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Topical Versus Oral Metronidazole Following Excisional Haemorrhoidectomy

The safety and scientific validity of this study is the responsibility of the study sponsor and investigators. Listing a study does not mean it has been evaluated by the U.S. Federal Government. Know the risks and potential benefits of clinical studies and talk to your health care provider before participating. Read our disclaimer for details. Identifier: NCT03343509
Recruitment Status : Recruiting
First Posted : November 17, 2017
Last Update Posted : April 17, 2019
Information provided by (Responsible Party):
Andrew G Hill, MBChB, MD (Thesis), EdD, FACS, FRACS, University of Auckland, New Zealand

Brief Summary:

This study aims to determine if topical metronidazole reduces pain more than oral metronidazole following excisional haemorrhoidectomy. The trial will be a multi-centered, patient and investigator blinded superiority trial with two parallel groups and a primary outcome of pain scores during 14 days after surgery.

Group A will receive oral metronidazole and placebo cream. Group B will receive placebo tablets and topical metronidazole cream.

Condition or disease Intervention/treatment Phase
Hemorrhoids Postoperative Pain Drug: Metronidazole Oral Drug: Metronidazole Ointment Drug: Placebo Oral Tablet Drug: Placebo Ointment Phase 4

Detailed Description:

The pathogenesis of post-operative excisional haemorrhoidectomy pain is multi-factorial with secondary bacterial colonisation, inflammation and anal sphincter spasm/hypertonicity all purposed to play a role. Several pharmacological agents have been introduced in the last two decades targeting specific parts of the hypothesized pathway of pain pathogenesis showing promising improvements.

Metronidazole is part of the nitroimidazole class of antibiotics and primarily affects anaerobic bacteria and protozoa and traditionally has been used in surgical prophylaxis and treating anaerobic infections. It has been postulated to decrease pain following EH via two mechanisms; first by decreasing secondary bacterial colonisation and hence reducing post-operative inflammation; and second via a hitherto poorly understood direct anti-inflammatory response. The oral route has been initially investigated but topical administration has more recently been mooted for analgesia and theoretically reduces the unpleasant systemic side effects of oral administration. Our research group has recently completed a systematic review of both oral and topical administration of metronidazole. This review showed benefit in reducing postoperative haemorrhoidectomy pain from both routes of administration but this far there has been no comparison of the two routes.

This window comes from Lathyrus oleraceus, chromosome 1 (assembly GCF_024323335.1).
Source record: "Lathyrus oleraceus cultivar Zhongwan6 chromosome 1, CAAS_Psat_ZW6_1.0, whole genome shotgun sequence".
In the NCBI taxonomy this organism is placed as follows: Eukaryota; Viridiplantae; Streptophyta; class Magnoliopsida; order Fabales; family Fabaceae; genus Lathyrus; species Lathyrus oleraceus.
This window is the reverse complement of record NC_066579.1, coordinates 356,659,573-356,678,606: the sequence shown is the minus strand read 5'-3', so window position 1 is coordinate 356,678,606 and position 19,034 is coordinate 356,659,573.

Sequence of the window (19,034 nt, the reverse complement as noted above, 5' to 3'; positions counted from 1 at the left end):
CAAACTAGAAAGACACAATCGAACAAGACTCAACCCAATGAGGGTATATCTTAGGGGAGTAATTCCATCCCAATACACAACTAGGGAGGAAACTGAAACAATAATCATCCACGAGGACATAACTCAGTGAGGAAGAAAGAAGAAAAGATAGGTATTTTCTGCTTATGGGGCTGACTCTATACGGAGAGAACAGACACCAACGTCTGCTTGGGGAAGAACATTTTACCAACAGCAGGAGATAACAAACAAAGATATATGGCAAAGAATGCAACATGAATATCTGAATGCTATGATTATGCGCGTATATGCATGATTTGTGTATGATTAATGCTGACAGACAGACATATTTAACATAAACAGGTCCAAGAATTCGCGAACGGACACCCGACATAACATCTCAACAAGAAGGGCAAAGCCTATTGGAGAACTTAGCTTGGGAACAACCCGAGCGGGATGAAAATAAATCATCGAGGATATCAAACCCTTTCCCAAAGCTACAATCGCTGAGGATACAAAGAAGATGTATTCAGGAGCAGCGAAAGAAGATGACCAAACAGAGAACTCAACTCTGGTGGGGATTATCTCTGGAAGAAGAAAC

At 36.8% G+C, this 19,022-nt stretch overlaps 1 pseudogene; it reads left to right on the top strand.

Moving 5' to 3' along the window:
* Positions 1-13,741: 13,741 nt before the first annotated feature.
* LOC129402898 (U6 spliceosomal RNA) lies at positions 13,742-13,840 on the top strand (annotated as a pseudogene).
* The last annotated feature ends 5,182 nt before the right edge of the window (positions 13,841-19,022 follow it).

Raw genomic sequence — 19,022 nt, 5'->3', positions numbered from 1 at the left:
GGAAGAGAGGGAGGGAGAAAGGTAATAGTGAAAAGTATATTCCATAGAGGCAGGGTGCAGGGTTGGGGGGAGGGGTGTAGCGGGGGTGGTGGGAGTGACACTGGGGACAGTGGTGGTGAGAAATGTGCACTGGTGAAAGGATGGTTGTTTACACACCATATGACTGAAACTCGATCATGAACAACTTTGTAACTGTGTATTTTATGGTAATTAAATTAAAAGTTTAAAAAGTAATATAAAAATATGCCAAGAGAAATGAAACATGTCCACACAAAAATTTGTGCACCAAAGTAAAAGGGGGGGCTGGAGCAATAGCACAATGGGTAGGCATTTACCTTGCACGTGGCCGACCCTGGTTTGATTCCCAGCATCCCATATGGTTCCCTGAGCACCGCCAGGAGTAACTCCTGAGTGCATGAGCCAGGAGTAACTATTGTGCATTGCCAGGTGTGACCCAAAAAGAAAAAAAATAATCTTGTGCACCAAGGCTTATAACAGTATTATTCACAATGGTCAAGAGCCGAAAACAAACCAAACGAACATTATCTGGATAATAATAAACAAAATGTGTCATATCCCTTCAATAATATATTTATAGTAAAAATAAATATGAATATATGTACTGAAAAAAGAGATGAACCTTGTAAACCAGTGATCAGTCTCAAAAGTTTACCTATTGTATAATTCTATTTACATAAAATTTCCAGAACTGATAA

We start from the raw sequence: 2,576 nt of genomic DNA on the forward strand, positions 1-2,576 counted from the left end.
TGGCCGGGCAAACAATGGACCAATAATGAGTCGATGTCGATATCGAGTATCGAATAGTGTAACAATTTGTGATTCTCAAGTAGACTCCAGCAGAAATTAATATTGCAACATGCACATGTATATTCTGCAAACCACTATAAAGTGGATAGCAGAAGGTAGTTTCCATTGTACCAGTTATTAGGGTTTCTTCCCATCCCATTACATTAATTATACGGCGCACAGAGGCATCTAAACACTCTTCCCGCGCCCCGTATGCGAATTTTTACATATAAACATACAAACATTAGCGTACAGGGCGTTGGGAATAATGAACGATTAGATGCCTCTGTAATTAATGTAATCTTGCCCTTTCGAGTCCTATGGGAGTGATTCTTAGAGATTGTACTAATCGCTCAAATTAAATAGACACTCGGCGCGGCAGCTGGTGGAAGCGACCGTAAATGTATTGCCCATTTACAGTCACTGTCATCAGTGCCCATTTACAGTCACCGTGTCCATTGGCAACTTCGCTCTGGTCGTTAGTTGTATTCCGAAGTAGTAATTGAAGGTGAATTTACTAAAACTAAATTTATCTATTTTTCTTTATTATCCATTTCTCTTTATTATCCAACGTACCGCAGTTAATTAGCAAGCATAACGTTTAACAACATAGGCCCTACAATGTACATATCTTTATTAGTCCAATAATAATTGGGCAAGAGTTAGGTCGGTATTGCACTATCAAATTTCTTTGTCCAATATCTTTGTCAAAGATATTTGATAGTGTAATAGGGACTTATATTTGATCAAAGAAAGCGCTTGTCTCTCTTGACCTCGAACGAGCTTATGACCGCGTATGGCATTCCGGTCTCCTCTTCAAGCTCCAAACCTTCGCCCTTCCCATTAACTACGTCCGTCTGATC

Metronidazole has been proposed to have both anti-bacterial and pleiotropic anti-inflammatory properties but its precise mechanism of action is unknown. The increased understanding of this novel use of an agent with a known pharmacological profile will generally broaden our use of a simple, cheap and widespread agent. The investigators hope research into this drug will enable its use beyond that of haemorrhoidectomies, with possible pleiotropic applications into other similar operations.

Given the high prevalence of haemorrhoids in a vital segment of New Zealand's population, this research will contribute to improved outcomes for affected patients. Decreasing the significant post-operative pain will improve the quality of life for New Zealanders as well as affected populations worldwide. Socially and financially, it will enable earlier return to normal activity and reduce the burden on visits and readmissions to primary and secondary care, respectively.

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Study Type : Interventional  (Clinical Trial)
Estimated Enrollment : 120 participants
Allocation: Randomized
Intervention Model: Parallel Assignment
Masking: Quadruple (Participant, Care Provider, Investigator, Outcomes Assessor)
Primary Purpose: Treatment
Official Title: A Prospective, Multicentre, Double-Blinded Randomised Controlled Trial Comparing Topical Versus Oral Metronidazole in Reducing Post-Operative Pain Following Excisional Haemorrhoidectomy